Inside the temple can be found the same triangular layout of most ancient Egyptian temples with rooms decreasing in size from the entrance to the sanctuary. This temple is complex in structure and quite unusual because of its many side chambers. The hypostyle hall is 18 meters long and 16.7 meters wide lined by eight huge Osirid pillars depicting the deified Ramesses and linking him to the god Osiris, the god of the underworld. The colossal statues along the left-hand wall bear the white crown of Upper Egypt, while those on the opposite side are wearing the double crown of Upper and Lower Egypt. The bas-reliefs on the walls depict battle scenes in the military campaigns the ruler waged. Much of the sculpture depicts the Battle of Kadesh, on the Orontes River in present-day Syria, in which the Egyptians fought against the Hittites. Other scenes also show Egyptian victories in Libya and Nubia.

Everywhere, Ramesses sought to insure that his glorious military victories would never be forgotten. It seems he succeeded.
It is believed that the axis of the temple was positioned by the ancient Egyptian architects in such a way that on October 22 and February 22, the rays of the sun would penetrate the sanctuary and illuminate the sculptures on the back wall, except for the statue of Ptah, a god connected with the underworld, who always remained in the dark. People gather at Abu Simbel to witness this remarkable sight, on October 21 and February 21. These dates are thought to be the king's birthday and coronation day, respectively. Though there is no direct evidence to support this. It's logical to assume, that these dates had some relation to a great event, such as the jubilee celebrating the thirtieth anniversary of the pharaoh's rule.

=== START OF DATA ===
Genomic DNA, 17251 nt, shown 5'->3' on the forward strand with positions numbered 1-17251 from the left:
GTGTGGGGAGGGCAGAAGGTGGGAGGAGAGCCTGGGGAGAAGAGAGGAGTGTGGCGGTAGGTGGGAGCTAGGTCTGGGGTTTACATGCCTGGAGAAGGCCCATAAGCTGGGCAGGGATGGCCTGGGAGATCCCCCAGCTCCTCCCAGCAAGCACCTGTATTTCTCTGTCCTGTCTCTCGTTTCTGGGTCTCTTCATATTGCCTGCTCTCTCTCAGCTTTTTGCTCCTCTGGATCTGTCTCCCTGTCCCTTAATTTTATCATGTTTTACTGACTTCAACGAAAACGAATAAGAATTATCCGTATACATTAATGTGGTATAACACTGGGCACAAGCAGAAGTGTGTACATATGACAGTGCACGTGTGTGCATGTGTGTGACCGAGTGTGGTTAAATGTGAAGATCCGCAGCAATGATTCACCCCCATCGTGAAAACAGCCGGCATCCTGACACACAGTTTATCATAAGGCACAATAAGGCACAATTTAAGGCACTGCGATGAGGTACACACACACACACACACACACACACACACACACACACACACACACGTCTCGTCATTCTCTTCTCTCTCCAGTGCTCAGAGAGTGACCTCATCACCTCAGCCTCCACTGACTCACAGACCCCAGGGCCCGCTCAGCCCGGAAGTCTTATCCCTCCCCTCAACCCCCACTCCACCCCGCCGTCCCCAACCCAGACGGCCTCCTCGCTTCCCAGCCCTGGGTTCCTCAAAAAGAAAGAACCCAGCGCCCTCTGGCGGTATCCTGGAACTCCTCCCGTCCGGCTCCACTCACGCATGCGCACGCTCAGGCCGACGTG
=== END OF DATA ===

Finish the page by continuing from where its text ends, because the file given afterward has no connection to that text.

Far less is known as to the much smaller Temple of Hathor and Nefertari.
The temple of Hathor and Nefertari, also known as the "Small Temple," was built about one hundred meters northeast of the temple of pharaoh Ramesses II and was dedicated to the goddess Hathor and Ramesses II's chief consort, Nefertari. This was in fact the second time in ancient Egyptian history that a temple was dedicated to a queen. The first time, Akhenaten dedicated a temple to his great royal wife, Nefertiti. The rock-cut facade is decorated with two groups of colossi that are separated by the large gateway. The statues, slightly more than ten meters high, are of the king and his queen. On either side of the portal are two statues of the king, flanked by statues of the queen.

The statue flanking the left side of the entrance to Ramesses' temple (second image above) was damaged during an ancient earthquake. The face was destroyed during the fall.
In visiting a third-world country such as Egypt, it's hard to decide at times where serious studies of archaeology, religion, art, and culture end, and crass, cash-driven tourism begins. Like many such sites, not just in Egypt, but around the world, Abu Simbel departs from all reference to history with a spectacular light and music show. There is a five-star hotel within walking distance of Abu Simbel, while Lake Nasser allows whole boatloads of tourists to come and go hourly. The small town of Abu Simbel even sports a sizable airport for the convenience of visiting tourists. Yet it's not fair to criticize a country like Egypt for capitalizing on one of its few major assets, even to the point of providing armed escorts for its tourist buses or Giza pizza parlors within sight of its pyramids.

Would Ramesses be impressed or aghast?
I'm not sure what the significance
of the guardian baboons might be.